Japanese scientists have pulled off a major coup by getting the first snaps of a live giant squid - 900 metres beneath the surface of the North Pacific. The elusive monster Architeuthis - which measures up to 18 metres - was previously known only by examples washed up on beaches or captured in fishing nets, Reuters reports.
Tsunemi Kubodera, of the National Science Museum, and Kyoichi Mori of the Ogasawara Whale Watching Association tracked their prey by following sperm whales as they congregated to feed off the North Pacific's Ogasawara Islands between Spetember and December. Sperm whales apparently have a taste for giant squid, and duly led the two scientists to the Leviathan.
The resulting pics - showing the Architeuthis attacking bait - were captured by a "long-line camera and depth logging system". The most significant feature of the attack squid revealed by the images is "the pair of extremely long tentacles, distinct from the eight shorter arms", as the squid hunters put it in the Proceedings B journal of the Royal Society. "The long tentacles make up to two-thirds of the length of the dead specimens to date," they confirmed, adding that Architeuthis used these "elongated feeding tentacles" to entangle their prey.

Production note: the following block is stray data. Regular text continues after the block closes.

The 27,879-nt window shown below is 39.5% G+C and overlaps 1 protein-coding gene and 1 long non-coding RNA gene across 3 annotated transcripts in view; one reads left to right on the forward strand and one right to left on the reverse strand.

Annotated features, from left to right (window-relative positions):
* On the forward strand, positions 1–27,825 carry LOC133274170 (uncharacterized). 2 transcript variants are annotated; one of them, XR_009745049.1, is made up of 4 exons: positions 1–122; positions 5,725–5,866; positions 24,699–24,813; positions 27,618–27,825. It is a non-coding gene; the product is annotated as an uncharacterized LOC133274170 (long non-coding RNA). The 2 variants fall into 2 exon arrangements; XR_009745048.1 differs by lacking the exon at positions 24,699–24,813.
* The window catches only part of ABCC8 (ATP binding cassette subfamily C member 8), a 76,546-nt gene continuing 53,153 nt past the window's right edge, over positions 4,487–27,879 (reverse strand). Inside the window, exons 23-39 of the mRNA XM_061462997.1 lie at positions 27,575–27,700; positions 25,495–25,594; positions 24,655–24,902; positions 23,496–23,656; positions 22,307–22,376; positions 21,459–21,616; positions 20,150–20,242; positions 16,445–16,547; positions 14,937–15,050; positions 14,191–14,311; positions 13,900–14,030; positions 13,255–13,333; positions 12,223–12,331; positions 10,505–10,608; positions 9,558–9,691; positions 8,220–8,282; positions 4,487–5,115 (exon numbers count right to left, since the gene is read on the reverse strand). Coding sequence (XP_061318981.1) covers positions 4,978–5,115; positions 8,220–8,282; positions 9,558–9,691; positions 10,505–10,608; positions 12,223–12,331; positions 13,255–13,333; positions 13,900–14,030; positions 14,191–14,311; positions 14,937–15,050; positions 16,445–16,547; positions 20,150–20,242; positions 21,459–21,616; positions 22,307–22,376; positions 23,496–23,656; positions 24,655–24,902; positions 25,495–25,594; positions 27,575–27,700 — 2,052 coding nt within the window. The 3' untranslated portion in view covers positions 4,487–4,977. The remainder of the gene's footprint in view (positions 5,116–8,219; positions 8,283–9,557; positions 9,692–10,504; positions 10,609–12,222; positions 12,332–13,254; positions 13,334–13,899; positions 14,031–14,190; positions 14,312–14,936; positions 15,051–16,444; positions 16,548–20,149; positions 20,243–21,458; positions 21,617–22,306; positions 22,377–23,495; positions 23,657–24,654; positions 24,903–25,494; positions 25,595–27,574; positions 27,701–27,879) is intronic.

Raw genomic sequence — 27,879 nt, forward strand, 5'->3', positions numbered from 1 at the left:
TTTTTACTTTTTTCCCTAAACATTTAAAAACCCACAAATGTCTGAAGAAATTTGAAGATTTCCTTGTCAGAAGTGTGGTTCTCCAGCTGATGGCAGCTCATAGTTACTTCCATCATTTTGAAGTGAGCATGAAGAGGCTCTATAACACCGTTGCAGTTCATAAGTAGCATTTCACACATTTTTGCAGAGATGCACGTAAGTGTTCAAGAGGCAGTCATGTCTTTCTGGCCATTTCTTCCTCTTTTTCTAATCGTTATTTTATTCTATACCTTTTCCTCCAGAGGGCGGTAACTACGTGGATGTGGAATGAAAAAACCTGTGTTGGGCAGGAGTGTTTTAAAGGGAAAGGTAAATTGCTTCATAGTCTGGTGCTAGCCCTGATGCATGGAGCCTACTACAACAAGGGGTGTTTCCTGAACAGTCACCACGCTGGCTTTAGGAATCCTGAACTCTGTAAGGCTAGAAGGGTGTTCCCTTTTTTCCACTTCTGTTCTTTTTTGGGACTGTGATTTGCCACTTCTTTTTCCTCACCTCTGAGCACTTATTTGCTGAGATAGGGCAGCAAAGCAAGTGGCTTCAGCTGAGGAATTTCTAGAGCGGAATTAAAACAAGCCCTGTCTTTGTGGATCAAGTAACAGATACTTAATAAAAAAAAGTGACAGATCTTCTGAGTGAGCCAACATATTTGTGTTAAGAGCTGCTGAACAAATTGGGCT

Kubodera and Mori also suggest that the giant squid is "much more active predator" than previously thought, so perhaps those tales told by old Tars of tall ships being dragged down to Davy Jones' locker by multi-limbed sea monsters are not so fanciful after all. ®